Perioperative antithrombotic (antiplatelet and anticoagulant) therapy in urological practice: A critical assessment and summary of the Clinical Practice Guidelines

Konstantinos Dimitropoulos*, Muhammad Imran Omar, Athanasios Chalkias, Eleni Arnaoutoglou, James Douketis, Stavros Gravas

*Corresponding author for this work

Research output: Contribution to journalArticle

Abstract

Purpose
The perioperative management of patients who are receiving antithrombotic (antiplatelet or anticoagulant) therapy and require urologic surgery is challenging due to the inherent risk for surgical bleeding and the need to minimize thromboembolic risk. The aim of this review is to assess the quality and consistency of clinical practice guidelines (CPGs) and clinical practice recommendations (CPRs) on this topic, and to summarize the evidence and associated strength of recommendations relating to perioperative antithrombotic management.

Methods
A pragmatic search of electronic databases and guidelines websites was performed to identify relevant CPGs/CPRs. The AGREE II (Appraisal of Guidelines for REsearch and Evaluation) instrument was used to assess the methodological quality and integrity of the CPGs.

Results
The CPGs provided by the European Association of Urology (EAU), the American College of Chest Physicians (ACCP) and the European Society of Cardiology/European Society of Anaesthesiology (ESC/ESA), and the CPRs provided by the International Consultation on Urological Disease (ICUD)/American Urologic Association (AUA) were retrieved and reviewed. The 3 CPGs were critically assessed using the AGREE II instrument. Inconsistent recommendations were provided based on the indication for antithrombotic medication, the antiplatelet/anticoagulant agent and the type of urological procedure. Based on the AGREE II tool for CPG assessment, the EAU CPGs scored higher (83.3 points) compared to the ESC/ESA (75 points) and ACCP CPG (66.7 points).

Conclusion
The perioperative management of antithrombotic therapy in urological patients is potentially challenging but inconsistent CPG of varying quality may create uncertainty as to best practices to minimize thromboembolic and bleeding risk.
Original languageEnglish
Number of pages10
JournalWorld Journal of Urology
Early online date14 Jan 2020
DOIs
Publication statusE-pub ahead of print - 14 Jan 2020

Fingerprint

Practice Guidelines
Anticoagulants
Therapeutics
Anesthesiology
Guidelines
Hemorrhage
Urologic Diseases
Platelet Aggregation Inhibitors
Urology
Cardiology
Uncertainty
Thorax
Referral and Consultation
Databases
Physicians

Keywords

  • antiplatelet
  • anticoagulant
  • antithrombotic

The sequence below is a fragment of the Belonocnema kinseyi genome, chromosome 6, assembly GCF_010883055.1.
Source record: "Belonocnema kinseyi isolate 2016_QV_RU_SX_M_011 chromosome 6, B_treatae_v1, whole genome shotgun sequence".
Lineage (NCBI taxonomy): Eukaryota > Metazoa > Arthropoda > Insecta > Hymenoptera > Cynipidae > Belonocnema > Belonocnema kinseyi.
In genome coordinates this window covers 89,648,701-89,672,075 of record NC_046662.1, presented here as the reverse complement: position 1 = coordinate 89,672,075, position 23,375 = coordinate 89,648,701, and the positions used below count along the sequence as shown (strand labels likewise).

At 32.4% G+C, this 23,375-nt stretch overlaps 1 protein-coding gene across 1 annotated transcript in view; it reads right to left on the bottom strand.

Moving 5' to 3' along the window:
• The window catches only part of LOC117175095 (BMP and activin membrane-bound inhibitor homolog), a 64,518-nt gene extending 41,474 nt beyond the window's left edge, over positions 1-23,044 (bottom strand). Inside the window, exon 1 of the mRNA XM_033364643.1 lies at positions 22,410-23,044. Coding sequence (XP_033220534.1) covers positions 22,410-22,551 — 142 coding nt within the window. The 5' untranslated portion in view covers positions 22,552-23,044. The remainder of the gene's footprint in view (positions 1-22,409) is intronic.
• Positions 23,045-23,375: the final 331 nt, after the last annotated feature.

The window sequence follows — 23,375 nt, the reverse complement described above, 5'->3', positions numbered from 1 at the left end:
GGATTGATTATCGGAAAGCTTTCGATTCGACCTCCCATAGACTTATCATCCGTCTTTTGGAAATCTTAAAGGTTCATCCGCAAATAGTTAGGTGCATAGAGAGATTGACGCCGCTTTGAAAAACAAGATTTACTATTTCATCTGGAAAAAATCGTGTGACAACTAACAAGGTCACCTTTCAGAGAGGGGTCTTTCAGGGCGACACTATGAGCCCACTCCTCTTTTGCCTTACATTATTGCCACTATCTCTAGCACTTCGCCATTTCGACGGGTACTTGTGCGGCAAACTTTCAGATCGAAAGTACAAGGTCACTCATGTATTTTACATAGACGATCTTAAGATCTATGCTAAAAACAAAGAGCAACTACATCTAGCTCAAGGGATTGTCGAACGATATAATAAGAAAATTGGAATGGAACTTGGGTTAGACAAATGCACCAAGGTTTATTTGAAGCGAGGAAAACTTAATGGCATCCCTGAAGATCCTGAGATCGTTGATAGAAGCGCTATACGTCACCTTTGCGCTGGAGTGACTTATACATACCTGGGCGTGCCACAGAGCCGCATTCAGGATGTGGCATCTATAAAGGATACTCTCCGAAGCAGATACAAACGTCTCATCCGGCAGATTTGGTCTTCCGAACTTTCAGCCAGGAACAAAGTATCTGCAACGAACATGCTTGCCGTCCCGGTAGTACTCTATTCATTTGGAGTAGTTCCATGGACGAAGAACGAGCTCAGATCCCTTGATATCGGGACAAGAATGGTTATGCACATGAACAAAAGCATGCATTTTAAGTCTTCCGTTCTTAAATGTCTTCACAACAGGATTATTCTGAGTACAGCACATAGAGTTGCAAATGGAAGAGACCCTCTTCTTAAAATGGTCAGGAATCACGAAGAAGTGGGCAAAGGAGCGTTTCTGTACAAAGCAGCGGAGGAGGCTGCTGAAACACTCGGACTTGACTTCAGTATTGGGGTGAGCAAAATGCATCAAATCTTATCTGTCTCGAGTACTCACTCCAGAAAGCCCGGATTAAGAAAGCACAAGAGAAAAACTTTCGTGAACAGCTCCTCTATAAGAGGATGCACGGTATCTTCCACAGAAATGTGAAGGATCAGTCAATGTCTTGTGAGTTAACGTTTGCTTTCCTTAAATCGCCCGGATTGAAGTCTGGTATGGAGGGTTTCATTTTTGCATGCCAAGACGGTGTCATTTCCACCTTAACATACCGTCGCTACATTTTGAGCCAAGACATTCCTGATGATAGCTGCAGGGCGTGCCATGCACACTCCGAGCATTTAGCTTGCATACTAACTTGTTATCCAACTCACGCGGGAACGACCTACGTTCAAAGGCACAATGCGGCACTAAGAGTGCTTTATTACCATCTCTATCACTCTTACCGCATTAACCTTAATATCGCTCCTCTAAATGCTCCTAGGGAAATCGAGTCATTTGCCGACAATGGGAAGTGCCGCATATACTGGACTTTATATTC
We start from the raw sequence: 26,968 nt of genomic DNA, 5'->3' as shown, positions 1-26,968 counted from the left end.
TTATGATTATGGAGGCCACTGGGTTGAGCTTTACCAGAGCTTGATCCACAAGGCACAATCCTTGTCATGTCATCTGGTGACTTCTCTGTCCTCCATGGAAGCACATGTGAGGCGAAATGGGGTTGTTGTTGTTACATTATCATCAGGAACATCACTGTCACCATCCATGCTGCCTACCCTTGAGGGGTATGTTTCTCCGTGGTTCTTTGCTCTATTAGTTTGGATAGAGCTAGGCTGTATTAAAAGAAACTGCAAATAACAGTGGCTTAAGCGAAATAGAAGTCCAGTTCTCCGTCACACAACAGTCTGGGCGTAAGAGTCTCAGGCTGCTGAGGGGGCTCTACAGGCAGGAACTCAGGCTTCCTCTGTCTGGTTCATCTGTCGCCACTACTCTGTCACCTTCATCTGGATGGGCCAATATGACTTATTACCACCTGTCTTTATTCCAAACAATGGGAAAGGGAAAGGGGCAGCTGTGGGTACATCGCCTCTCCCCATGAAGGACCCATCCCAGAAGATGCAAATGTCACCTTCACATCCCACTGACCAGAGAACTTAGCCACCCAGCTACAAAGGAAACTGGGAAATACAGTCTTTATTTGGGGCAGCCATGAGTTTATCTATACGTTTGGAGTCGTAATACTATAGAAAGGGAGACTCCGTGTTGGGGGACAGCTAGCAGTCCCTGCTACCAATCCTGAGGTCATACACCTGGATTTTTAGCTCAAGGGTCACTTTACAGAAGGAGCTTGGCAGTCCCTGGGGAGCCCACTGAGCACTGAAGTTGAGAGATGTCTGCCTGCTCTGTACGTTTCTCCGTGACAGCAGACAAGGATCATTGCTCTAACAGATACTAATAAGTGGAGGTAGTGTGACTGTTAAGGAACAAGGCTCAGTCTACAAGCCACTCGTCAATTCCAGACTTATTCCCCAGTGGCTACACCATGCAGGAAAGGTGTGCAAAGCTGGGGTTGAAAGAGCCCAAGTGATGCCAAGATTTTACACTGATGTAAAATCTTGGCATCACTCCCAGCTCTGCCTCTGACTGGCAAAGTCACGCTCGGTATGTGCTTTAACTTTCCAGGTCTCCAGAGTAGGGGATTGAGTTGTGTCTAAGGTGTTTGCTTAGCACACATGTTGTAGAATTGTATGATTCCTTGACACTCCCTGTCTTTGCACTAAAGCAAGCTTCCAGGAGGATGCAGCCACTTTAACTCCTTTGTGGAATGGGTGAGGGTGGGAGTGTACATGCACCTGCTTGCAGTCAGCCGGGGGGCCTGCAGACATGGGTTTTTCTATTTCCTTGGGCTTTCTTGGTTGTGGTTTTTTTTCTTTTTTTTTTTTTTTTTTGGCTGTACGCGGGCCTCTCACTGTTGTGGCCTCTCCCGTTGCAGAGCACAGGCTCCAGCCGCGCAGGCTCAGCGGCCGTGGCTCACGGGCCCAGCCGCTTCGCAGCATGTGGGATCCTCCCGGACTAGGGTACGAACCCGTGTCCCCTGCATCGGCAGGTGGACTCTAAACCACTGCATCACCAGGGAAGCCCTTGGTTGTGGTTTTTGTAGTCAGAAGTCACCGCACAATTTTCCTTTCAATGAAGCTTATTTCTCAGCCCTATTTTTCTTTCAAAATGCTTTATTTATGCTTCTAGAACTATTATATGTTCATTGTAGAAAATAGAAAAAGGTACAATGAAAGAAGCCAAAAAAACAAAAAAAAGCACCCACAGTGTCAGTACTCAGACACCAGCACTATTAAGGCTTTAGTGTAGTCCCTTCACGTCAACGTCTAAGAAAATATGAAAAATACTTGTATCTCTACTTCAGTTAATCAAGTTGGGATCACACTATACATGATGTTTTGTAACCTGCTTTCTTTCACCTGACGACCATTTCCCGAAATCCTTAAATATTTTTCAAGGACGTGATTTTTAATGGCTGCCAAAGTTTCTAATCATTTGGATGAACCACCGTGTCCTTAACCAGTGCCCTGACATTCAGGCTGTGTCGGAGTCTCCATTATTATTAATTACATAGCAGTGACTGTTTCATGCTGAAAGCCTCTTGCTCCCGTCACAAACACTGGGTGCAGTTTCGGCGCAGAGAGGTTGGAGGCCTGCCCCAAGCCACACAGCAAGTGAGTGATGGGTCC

• urology
  • urological
  • perioperative
  • surgery
  • guidelines
  • Anticoagulant
  • Urology
  • Guidelines
  • Perioperative
  • Urological
  • Antiplatelet
  • Surgery
  • Antithrombotic

ASJC Scopus subject areas

  • Urology

Cite this

Perioperative antithrombotic (antiplatelet and anticoagulant) therapy in urological practice : A critical assessment and summary of the Clinical Practice Guidelines . / Dimitropoulos, Konstantinos; Omar, Muhammad Imran; Chalkias, Athanasios; Arnaoutoglou, Eleni; Douketis, James; Gravas, Stavros .

In: World Journal of Urology, 14.01.2020.

Research output: Contribution to journalArticle

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abstract = "PurposeThe perioperative management of patients who are receiving antithrombotic (antiplatelet or anticoagulant) therapy and require urologic surgery is challenging due to the inherent risk for surgical bleeding and the need to minimize thromboembolic risk. The aim of this review is to assess the quality and consistency of clinical practice guidelines (CPGs) and clinical practice recommendations (CPRs) on this topic, and to summarize the evidence and associated strength of recommendations relating to perioperative antithrombotic management.MethodsA pragmatic search of electronic databases and guidelines websites was performed to identify relevant CPGs/CPRs. The AGREE II (Appraisal of Guidelines for REsearch and Evaluation) instrument was used to assess the methodological quality and integrity of the CPGs.ResultsThe CPGs provided by the European Association of Urology (EAU), the American College of Chest Physicians (ACCP) and the European Society of Cardiology/European Society of Anaesthesiology (ESC/ESA), and the CPRs provided by the International Consultation on Urological Disease (ICUD)/American Urologic Association (AUA) were retrieved and reviewed. The 3 CPGs were critically assessed using the AGREE II instrument. Inconsistent recommendations were provided based on the indication for antithrombotic medication, the antiplatelet/anticoagulant agent and the type of urological procedure. Based on the AGREE II tool for CPG assessment, the EAU CPGs scored higher (83.3 points) compared to the ESC/ESA (75 points) and ACCP CPG (66.7 points).ConclusionThe perioperative management of antithrombotic therapy in urological patients is potentially challenging but inconsistent CPG of varying quality may create uncertainty as to best practices to minimize thromboembolic and bleeding risk.",